Quantcast

Latest Reelin Stories

Brain-boosting Proteins Triggered Through Natural Birth But Not Through C-section
2012-08-09 07:34:55

Vaginal birth triggers the expression of a protein in the brains of newborns that improves brain development and function in adulthood, according to a new study by Yale School of Medicine researchers, who also found that this protein expression is impaired in the brains of offspring delivered by caesarean section (C-sections). These findings are published in the August issue of PLoS ONE by a team of researchers led by Tamas Horvath, the Jean and David W. Wallace Professor of Biomedical...

2012-04-26 22:27:51

Scientific breakthrough has important therapeutic implications Scientists at the Gladstone Institutes have unraveled a process by which depletion of a specific protein in the brain contributes to the memory problems associated with Alzheimer's disease. These findings provide new insights into the disease's development and may lead to new therapies that could benefit the millions of people worldwide suffering from Alzheimer's and other devastating neurological disorders. The study, led...

2012-04-12 22:17:31

Study published in Cell by Allen Institute for Brain Science examines cellular and molecular organization of human and mouse brain Scientists at the Allen Institute for Brain Science have identified similarities and differences among regions of the human brain, among the brains of human individuals, and between humans and mice by analyzing the expression of approximately 1,000 genes in the brain. The study, published online today in the journal Cell, sheds light on the human brain in...

2012-03-28 00:18:02

In a new study, researchers at the Swedish medical university Karolinska Institutet have identified epigenetic changes — known as DNA methylation — in the blood of patients with schizophrenia. The researchers were also able to detect differences depending on how old the patients were when they developed the disease and whether they had been treated with various drugs. In the future this new knowledge may be used to develop a simple test to diagnose patients with schizophrenia....

2012-03-27 10:40:08

Human genome and mouse studies identify new precise genetic links Working with genetically engineered mice and the genomes of thousands of people with schizophrenia, researchers at Johns Hopkins say they now better understand how both nature and nurture can affect one's risks for schizophrenia and abnormal brain development in general. The researchers reported in the March 2 issue of Cell that defects in a schizophrenia-risk genes and environmental stress right after birth together can...

2012-03-07 13:43:25

UCLA scientists identify 2,000 important genes Can the song of a small bird provide valuable insights into human stuttering and speech-related disorders and conditions, including autism and stroke? New research by UCLA life scientists and colleagues provides reason for optimism. The scientists discovered that some 2,000 genes in a region of the male zebra finch's brain known as "Area X" are significantly linked to singing. More than 1,500 genes in this region, a critical part of the...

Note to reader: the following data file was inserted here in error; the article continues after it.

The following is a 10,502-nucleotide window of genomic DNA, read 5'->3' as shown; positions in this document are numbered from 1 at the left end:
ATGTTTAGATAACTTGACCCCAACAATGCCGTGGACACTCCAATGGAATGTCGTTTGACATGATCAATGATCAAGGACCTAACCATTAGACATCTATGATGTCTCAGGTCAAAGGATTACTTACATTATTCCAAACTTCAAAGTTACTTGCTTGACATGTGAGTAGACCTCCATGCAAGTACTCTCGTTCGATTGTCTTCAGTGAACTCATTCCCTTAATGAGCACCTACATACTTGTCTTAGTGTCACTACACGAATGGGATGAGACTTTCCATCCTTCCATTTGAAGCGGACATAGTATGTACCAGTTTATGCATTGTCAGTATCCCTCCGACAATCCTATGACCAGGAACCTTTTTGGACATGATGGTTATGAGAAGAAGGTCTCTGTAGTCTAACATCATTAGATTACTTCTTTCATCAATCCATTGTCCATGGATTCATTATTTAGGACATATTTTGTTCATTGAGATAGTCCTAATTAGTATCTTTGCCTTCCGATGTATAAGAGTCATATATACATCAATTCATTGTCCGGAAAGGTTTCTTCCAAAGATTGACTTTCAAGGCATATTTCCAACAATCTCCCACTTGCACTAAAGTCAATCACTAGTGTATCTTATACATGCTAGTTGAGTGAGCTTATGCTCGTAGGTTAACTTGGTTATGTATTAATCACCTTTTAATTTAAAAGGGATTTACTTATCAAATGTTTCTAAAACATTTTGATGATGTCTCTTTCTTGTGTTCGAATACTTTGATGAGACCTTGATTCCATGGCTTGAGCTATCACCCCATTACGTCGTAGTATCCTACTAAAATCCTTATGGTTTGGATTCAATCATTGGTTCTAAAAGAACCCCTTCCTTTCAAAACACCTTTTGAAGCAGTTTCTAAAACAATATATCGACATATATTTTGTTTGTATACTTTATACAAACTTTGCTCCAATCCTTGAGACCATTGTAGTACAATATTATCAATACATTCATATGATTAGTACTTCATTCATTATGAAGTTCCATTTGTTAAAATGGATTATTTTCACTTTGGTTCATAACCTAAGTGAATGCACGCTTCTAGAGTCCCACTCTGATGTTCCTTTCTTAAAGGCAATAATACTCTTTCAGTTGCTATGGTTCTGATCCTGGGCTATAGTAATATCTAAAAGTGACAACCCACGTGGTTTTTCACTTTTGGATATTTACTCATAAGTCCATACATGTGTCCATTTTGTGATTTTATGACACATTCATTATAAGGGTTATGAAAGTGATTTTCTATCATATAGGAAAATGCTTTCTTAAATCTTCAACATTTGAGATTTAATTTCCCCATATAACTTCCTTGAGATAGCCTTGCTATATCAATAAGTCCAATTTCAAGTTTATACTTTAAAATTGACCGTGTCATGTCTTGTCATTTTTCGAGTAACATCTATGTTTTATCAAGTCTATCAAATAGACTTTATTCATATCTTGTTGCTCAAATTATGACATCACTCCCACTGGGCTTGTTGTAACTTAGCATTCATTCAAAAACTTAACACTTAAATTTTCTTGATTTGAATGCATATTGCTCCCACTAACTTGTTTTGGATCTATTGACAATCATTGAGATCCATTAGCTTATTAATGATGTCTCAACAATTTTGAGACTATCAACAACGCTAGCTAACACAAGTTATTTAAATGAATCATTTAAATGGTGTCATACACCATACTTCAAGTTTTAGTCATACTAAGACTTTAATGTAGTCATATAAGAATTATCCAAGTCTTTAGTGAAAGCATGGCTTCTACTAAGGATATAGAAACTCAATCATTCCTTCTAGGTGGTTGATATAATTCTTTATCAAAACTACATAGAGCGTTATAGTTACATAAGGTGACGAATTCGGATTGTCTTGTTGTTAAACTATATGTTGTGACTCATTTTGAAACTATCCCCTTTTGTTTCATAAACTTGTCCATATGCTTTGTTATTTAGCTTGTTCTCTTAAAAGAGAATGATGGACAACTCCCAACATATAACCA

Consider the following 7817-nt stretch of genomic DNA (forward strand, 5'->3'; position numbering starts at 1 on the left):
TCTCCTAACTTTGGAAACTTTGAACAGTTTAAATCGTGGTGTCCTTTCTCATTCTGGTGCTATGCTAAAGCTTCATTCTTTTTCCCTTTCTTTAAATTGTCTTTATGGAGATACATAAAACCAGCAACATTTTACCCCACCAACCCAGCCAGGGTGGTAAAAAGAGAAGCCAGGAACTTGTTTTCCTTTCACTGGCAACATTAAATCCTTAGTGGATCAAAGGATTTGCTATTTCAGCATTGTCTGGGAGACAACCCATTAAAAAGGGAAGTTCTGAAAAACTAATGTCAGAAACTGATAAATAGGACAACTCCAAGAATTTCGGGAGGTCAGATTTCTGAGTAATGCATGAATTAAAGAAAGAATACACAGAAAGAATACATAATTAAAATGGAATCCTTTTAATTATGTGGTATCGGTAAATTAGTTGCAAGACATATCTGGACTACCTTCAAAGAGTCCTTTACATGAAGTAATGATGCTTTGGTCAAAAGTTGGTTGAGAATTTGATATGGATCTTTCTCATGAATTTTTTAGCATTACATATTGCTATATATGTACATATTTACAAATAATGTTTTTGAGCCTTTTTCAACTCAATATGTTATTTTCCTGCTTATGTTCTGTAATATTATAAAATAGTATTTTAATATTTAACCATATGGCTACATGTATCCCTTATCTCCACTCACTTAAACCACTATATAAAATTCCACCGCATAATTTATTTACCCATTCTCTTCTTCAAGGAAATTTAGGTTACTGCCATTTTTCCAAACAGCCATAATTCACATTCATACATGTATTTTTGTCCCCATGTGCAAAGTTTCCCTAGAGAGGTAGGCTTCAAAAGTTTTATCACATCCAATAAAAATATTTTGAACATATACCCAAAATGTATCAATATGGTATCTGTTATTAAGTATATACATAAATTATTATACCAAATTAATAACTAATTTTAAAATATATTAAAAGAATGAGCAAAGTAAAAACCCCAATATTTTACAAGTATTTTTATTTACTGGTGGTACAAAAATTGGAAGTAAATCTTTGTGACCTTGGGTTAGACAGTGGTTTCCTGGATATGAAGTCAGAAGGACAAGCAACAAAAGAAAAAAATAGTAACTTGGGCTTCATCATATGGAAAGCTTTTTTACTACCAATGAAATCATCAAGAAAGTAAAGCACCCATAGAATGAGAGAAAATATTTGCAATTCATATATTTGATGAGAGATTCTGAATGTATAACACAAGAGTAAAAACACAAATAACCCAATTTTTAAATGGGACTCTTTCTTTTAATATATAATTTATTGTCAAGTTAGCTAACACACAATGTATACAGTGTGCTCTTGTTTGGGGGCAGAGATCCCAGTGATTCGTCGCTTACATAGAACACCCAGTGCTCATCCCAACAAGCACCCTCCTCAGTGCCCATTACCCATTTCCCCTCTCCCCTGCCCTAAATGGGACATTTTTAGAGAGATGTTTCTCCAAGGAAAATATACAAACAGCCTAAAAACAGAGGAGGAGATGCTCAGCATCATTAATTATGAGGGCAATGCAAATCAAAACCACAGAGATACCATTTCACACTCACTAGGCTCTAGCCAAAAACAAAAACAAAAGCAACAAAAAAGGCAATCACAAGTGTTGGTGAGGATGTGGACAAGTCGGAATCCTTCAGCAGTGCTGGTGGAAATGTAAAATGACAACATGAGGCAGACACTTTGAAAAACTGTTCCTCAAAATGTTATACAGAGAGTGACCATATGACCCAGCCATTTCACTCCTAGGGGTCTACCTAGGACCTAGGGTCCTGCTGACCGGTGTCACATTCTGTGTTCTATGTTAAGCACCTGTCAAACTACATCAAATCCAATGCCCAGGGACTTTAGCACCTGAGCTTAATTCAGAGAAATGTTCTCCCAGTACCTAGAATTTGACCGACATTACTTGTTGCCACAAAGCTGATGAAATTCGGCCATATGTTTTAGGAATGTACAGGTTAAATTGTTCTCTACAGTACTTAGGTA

2011-11-14 06:36:28

(Ivanhoe Newswire) -- The exact causes of autism remain unknown, but failure of a vital prenatal process may be one of the culprits. A new study, published in the November 9 issue of the Journal of the American Medical Society (JAMA), confirms this relatively recent theory. The study, by researchers at the University of California, San Diego Autism Center of Excellence, shows that brain overgrowth in boys with autism involves excess neurons in areas of the brain associated with social,...

2011-11-07 19:43:13

Neurons in the prefrontal cortex of individuals with autism show changes at numerous sites across the genome, according to a study being published Online First by the Archives of General Psychiatry, one of the JAMA/Archives journals. Autism spectrum disorders are a group of complex illnesses with different causes and origins. Neuronal dysfunction in the cerebral cortex and other regions of the brain could contribute to the cognitive and behavioral defects in autism, according to background...

2011-08-24 21:36:19

NIH-Oxford collaboration may offer clues into human brain diseases A new atlas of gene expression in the mouse brain provides insight into how genes work in the outer part of the brain called the cerebral cortex. In humans, the cerebral cortex is the largest part of the brain, and the region responsible for memory, sensory perception and language. Mice and people share 90 percent of their genes so the atlas, which is based on the study of normal mice, lays a foundation for future...

2011-04-25 12:49:35

By shedding new light on how cells migrate in the developing brain, researchers at Fred Hutchinson Cancer Research Center also may have found a new mechanism by which other types of cells, including cancer cells, travel within the body. The findings by Jonathan Cooper, Ph.D., member and director of the Hutchinson Center's Basic Sciences Division, and Yves Jossin, Ph.D., a research fellow in Cooper's laboratory, published online April 24 in Nature Neuroscience, could lead to a better...


Word of the Day
callithump
  • A somewhat riotous parade, accompanied with the blowing of tin horns, and other discordant noises; also, a burlesque serenade; a charivari.
'Callithump' is a back-formation of 'callithumpian,' a 'fanciful formation' according to the Oxford English Dictionary. However, the English Dialect Dictionary, says 'Gallithumpians' is a Dorset and Devon word from the 1790s that refers to 'a society of radical social reformers' or 'noisy disturbers of elections and meetings.'
Related